When will the state of California review your conservatorship?

Lynard C. Hinojosa

Assuming control over the financial and legal decisions for an adult with a disability or an acquired condition like Alzheimer’s that prevents them from making decisions on their own comes with a lot of responsibility. Not only do you have to maintain all of your own household needs, but you will also need to monitor and manage the finances and life of another person.

You may be willing to perform these often thankless services, especially if the person under the conservatorship is a member of your family, such as a sibling with a developmental disability. Regardless of how well you do your job as the conservator, the state of California will check in on you.

The goal is to ensure that you fulfill your obligations and don’t behave in a way that puts your needs above those of the person you should protect. The California probate courts do routine reviews of conservatorships, even those that have been in place for years.

You will face a review after your first year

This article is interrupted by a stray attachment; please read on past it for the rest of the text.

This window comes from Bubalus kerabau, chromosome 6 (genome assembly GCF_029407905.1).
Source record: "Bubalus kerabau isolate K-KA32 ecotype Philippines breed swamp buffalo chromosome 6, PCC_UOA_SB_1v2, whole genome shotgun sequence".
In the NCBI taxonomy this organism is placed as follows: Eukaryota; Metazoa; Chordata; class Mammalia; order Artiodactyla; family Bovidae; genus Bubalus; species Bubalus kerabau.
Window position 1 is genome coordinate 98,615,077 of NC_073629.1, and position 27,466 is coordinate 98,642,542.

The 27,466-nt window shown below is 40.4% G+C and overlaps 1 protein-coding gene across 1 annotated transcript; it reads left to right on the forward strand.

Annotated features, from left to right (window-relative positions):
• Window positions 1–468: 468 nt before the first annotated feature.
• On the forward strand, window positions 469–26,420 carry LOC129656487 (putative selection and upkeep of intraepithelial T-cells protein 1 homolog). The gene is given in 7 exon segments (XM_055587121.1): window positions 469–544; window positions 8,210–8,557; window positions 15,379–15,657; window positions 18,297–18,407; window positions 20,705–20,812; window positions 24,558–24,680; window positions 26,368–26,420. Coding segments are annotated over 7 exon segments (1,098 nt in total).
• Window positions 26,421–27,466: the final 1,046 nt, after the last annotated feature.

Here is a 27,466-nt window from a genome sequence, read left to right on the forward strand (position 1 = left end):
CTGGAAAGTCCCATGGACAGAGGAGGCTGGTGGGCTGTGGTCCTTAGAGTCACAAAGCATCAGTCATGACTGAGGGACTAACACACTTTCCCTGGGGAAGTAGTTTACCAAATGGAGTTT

Perhaps the most stressful review of your role as the conservator will come after the first 12 months that you have performed these duties for your loved one. The California courts try to review conservatorship after the first year to ensure that everything receives proper oversight.

You will need to present documentation to the court showing what steps you took on behalf of the other party and possibly even provide in-depth financial records. Since the state will review the work you do, it is very important that you keep careful records so that there aren’t any questionable transactions that could give rise to questions about your intentions or ability to fulfill your fiduciary duty.

After the initial review, you will still be subject to state scrutiny. You can expect that the courts will review the conservatorship every two years, caseload permitting. There can also be circumstances in which the person subject to the conservatorship or other people who care for them may ask the courts to review the conservatorship or challenge your position. Documentation of financial transactions and other efforts you make will help you defend your position if a challenge arises.




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